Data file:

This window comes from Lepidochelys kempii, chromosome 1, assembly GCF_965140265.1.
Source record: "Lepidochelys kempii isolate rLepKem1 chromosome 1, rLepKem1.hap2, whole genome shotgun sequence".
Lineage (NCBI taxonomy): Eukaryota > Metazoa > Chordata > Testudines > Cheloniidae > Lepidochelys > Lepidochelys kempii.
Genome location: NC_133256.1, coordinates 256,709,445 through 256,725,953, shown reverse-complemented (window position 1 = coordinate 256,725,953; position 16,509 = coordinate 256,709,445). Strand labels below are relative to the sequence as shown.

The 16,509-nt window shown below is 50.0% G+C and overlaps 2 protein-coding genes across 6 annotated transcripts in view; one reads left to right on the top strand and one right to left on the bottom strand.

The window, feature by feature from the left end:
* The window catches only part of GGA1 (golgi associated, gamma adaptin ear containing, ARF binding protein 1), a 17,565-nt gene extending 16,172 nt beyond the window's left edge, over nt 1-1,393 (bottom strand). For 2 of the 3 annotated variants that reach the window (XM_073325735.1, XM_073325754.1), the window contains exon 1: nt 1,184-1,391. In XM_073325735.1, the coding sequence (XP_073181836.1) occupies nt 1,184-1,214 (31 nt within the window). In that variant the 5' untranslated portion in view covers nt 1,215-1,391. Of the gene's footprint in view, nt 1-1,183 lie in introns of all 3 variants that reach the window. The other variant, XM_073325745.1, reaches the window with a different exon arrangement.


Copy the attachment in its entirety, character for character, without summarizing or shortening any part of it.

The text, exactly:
This window comes from Lepidochelys kempii, chromosome 1, assembly GCF_965140265.1.
Source record: "Lepidochelys kempii isolate rLepKem1 chromosome 1, rLepKem1.hap2, whole genome shotgun sequence".
Lineage (NCBI taxonomy): Eukaryota > Metazoa > Chordata > Testudines > Cheloniidae > Lepidochelys > Lepidochelys kempii.
Genome location: NC_133256.1, coordinates 256,709,445 through 256,725,953, shown reverse-complemented (window position 1 = coordinate 256,725,953; position 16,509 = coordinate 256,709,445). Strand labels below are relative to the sequence as shown.

The 16,509-nt window shown below is 50.0% G+C and overlaps 2 protein-coding genes across 6 annotated transcripts in view; one reads left to right on the top strand and one right to left on the bottom strand.

The window, feature by feature from the left end:
* The window catches only part of GGA1 (golgi associated, gamma adaptin ear containing, ARF binding protein 1), a 17,565-nt gene extending 16,172 nt beyond the window's left edge, over nt 1-1,393 (bottom strand). For 2 of the 3 annotated variants that reach the window (XM_073325735.1, XM_073325754.1), the window contains exon 1: nt 1,184-1,391. In XM_073325735.1, the coding sequence (XP_073181836.1) occupies nt 1,184-1,214 (31 nt within the window). In that variant the 5' untranslated portion in view covers nt 1,215-1,391. Of the gene's footprint in view, nt 1-1,183 lie in introns of all 3 variants that reach the window. The other variant, XM_073325745.1, reaches the window with a different exon arrangement.